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(madison icon)1902

Camp Randall 1862
MADISON, WISCONSIN, Jan. 6th, 1863.      

DEAR SISTER: I am sure you would smile if you could get a view of Co. G. as I can see them from where I sit. You would say, "What a writing school." I can count more than 40 of the boys writing letters to their mothers or their girls. Mostly to their girls. Its easy to tell, if a fellow is writing to his mother he don't squirm and cover his paper when some guy looks over his shoulder. There is a lot of such teasing. The only way is to get away up in the top bunks out of reach and hold their portfolios on their laps for a desk. I came off guard this morning after the coldest night of the winter. My beat was long side the railroad track on a high bank where the wind cut me from all sides. I set my gun down and run back and forth to keep from freezing my toes. The snow sifted in the path and kept it soft and mealy. The Legislature had some extra work at the capitol last night. I could see the light at the top of the dome until after midnight.

old capitol

No pay yet though they keep promising it. Went to the Episcopal church last Sunday. Say, don't they put on style though? I compared them in my mind to our little bunch in that two by four schoolhouse in Gilmanton. The preacher came out in a black dress and talked about things I couldn't understand, but the music was nice when I came away. If I was any better in heart, it was because of the music and not for anything the preacher said. A lot of the boys celebrated Christmas and New Year to their sorrow. Some of them were put in jail up town and two of them are there yet. Nearly every other house between here and the Capitol sells beer and by the time the lovers of grog get into town they are full to running over with "When Johnny comes marching home." There was close to a mutiny of the two regiments here the other day because so many of the boys had been arrested and jailed in the city. The 30th. regiment and several companies of the 25th came out without officers, formed in ranks swearing they would go up and storm the city of Madison, if necessary, and release their comrades in jail. Feeling ran so high that I took my place in the ranks without much heart in it to tell the truth. I was glad when our officers came around and explained that we were mutineers and in violation of the rules of war and that we should disband.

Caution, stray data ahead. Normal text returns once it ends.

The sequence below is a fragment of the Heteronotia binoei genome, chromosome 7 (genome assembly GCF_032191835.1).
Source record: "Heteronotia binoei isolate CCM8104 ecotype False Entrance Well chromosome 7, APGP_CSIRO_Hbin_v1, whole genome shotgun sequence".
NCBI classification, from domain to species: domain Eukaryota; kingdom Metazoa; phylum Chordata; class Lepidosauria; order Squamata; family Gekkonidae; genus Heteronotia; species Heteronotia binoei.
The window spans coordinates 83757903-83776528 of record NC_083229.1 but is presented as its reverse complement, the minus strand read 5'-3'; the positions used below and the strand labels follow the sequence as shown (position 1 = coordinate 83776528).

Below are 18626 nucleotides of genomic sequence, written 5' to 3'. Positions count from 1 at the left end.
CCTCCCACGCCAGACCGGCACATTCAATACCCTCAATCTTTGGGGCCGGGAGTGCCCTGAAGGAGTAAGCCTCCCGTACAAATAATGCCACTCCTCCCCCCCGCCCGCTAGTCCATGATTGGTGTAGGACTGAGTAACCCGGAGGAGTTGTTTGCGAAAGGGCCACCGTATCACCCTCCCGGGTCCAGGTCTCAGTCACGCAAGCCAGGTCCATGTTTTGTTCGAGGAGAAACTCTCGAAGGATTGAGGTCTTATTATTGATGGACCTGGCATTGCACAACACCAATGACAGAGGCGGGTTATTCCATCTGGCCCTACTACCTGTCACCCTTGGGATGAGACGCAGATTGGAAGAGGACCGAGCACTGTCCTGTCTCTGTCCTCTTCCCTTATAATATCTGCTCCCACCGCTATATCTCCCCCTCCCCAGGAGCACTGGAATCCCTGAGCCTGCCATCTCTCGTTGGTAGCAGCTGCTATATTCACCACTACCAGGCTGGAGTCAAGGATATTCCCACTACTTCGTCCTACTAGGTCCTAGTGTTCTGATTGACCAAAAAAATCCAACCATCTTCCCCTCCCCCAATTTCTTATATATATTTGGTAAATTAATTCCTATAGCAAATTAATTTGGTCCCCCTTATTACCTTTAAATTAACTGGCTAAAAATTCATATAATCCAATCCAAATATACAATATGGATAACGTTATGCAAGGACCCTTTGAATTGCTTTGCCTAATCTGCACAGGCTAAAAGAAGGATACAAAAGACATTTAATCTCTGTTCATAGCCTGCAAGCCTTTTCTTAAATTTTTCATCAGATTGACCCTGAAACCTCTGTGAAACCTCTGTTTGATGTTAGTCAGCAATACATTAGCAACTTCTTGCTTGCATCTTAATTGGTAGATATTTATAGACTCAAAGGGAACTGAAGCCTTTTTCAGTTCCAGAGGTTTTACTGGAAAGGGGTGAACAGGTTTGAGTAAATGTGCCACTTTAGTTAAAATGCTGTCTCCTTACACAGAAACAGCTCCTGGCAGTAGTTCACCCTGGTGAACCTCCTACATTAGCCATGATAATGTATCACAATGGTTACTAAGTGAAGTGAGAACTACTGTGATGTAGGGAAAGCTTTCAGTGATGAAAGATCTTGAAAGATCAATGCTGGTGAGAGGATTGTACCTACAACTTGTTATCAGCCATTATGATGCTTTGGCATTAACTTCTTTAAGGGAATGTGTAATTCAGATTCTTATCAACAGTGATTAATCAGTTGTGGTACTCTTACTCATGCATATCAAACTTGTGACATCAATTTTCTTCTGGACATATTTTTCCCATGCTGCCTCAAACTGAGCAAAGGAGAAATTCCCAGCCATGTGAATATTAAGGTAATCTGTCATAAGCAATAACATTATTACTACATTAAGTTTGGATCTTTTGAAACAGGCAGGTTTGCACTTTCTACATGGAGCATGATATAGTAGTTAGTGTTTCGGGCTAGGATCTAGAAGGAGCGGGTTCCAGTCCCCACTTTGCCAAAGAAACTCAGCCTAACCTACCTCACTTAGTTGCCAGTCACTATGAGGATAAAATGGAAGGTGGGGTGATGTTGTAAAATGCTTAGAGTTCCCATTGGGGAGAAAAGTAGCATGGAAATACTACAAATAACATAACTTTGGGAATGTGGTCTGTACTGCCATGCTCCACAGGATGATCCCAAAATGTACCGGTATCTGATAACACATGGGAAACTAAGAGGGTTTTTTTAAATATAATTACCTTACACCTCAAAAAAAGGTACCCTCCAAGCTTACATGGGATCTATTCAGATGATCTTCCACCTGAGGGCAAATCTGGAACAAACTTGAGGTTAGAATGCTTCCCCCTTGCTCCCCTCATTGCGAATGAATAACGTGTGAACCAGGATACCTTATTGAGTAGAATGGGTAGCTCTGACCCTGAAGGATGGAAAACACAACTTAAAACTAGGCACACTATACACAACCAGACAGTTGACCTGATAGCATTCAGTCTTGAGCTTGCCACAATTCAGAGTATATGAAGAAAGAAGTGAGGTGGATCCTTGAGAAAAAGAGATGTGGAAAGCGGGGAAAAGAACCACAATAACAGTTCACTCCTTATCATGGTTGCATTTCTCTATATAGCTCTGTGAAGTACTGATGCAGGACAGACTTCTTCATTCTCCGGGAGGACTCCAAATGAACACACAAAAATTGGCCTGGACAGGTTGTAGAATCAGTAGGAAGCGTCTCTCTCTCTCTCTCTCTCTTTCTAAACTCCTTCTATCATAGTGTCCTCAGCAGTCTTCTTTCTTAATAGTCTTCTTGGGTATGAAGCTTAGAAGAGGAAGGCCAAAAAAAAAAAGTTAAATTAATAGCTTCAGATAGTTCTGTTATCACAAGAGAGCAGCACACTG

I had no pity in my heart for the fellows in jail and I was glad for an excuse to sneak back to headquarters. We have some good fellows in our company who are devils when they are in drink. And we have about four who are devils drunk or sober. While I am writing these, the boys are singing Dixie in a great chorus. This awful weather makes us hanker for the warmer south and, since there is no hope of home. All seems quiet on the Potomac.


I see by the papers that the churches are urged to pray for the end of the war. They have had several spells at this and the battles have been harder and the slaughter greater. The churches south have been doing the same thing. It would seem that God ought to pity the slave and help our side, but will he? I know what father would say. He would quote Napoleon, who said, "Put your trust in well drilled troops and keep your powder dry." I remember the last time I heard him say this, when Elder Morse was visiting us and they were talking about the wickedness of slavery about which they both agreed. Father disputed the Elder's opinion that God presided over the movements and affairs of earth. He cited slavery and the wicked wars of the earth and the crimes of the liquor traffic as being inconsistent with the character of a just God. Elder Morse agreed with father this far, that they were not in harmony with the Divine plan, but were tolerated for some reason not given to man to know.

King's son in camp

Have father tell Elder Morse, I thank him for his kind words, His son Henry is about and able to eat his rations every day. I hope you wont sell your land as you talk of doing. I got a letter from G------ the other day and answered it. He thinks McClellan is a traitor. Lots of us think the same. Our Captain is a wise man and he says McClellan has been waiting and waiting when he should have been marching and fighting. I am awful sorry that Freemont was set down on by Lincoln. I am with Freemont as many of the boys are. I have no heart in this war if the slaves cannot go free. Freemont wanted to set them free as fast as we came to them. I am disappointed in Lincoln. I remember a talk father had with Uncle Ed. Cartwright, who was blaming the war on the Abolitionists. It made father mad and he talked back pretty hot. He said I have a boy who wants to go to the war and I would give his life as cheerfully as Abraham offered his son if necessary that the slaves might be freed. Father meant all right though it seemed hard, but I love him all the more for it, although I suppose I am the boy he meant for the sacrifice. We are all anxious to go south, though none of us that I know are anxious to get shot for any cause. Direct as before to Camp Randall. Love to all, mother, father and brothers.

Your brother,